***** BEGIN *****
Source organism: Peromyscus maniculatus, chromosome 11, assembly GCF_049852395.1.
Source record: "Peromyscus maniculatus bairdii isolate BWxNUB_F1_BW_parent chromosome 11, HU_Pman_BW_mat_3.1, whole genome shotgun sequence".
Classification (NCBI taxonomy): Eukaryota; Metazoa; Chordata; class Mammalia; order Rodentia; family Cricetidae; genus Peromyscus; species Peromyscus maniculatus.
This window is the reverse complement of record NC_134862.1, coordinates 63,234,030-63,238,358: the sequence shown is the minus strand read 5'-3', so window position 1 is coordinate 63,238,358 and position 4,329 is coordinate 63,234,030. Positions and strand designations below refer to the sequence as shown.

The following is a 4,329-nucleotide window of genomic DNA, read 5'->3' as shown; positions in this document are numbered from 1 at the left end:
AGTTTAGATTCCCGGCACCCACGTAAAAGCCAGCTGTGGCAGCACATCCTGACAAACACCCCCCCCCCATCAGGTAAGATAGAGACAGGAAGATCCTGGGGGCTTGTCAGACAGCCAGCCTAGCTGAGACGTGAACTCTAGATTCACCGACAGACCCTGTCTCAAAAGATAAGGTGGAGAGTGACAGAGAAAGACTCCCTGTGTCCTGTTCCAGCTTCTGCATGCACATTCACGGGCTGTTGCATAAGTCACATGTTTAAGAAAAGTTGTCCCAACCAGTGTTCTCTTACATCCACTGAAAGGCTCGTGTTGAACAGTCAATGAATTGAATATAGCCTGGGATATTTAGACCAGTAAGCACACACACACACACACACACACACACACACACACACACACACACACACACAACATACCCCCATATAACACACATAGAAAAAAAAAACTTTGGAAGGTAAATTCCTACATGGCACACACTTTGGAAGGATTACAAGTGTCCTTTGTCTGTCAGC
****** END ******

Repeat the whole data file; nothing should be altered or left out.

Source organism: Peromyscus maniculatus, chromosome 11, assembly GCF_049852395.1.
Source record: "Peromyscus maniculatus bairdii isolate BWxNUB_F1_BW_parent chromosome 11, HU_Pman_BW_mat_3.1, whole genome shotgun sequence".
Classification (NCBI taxonomy): Eukaryota; Metazoa; Chordata; class Mammalia; order Rodentia; family Cricetidae; genus Peromyscus; species Peromyscus maniculatus.
This window is the reverse complement of record NC_134862.1, coordinates 63,234,030-63,238,358: the sequence shown is the minus strand read 5'-3', so window position 1 is coordinate 63,238,358 and position 4,329 is coordinate 63,234,030. Positions and strand designations below refer to the sequence as shown.

The following is a 4,329-nucleotide window of genomic DNA, read 5'->3' as shown; positions in this document are numbered from 1 at the left end:
AGTTTAGATTCCCGGCACCCACGTAAAAGCCAGCTGTGGCAGCACATCCTGACAAACACCCCCCCCCCATCAGGTAAGATAGAGACAGGAAGATCCTGGGGGCTTGTCAGACAGCCAGCCTAGCTGAGACGTGAACTCTAGATTCACCGACAGACCCTGTCTCAAAAGATAAGGTGGAGAGTGACAGAGAAAGACTCCCTGTGTCCTGTTCCAGCTTCTGCATGCACATTCACGGGCTGTTGCATAAGTCACATGTTTAAGAAAAGTTGTCCCAACCAGTGTTCTCTTACATCCACTGAAAGGCTCGTGTTGAACAGTCAATGAATTGAATATAGCCTGGGATATTTAGACCAGTAAGCACACACACACACACACACACACACACACACACACACACACACACACACACAACATACCCCCATATAACACACATAGAAAAAAAAAACTTTGGAAGGTAAATTCCTACATGGCACACACTTTGGAAGGATTACAAGTGTCCTTTGTCTGTCAGC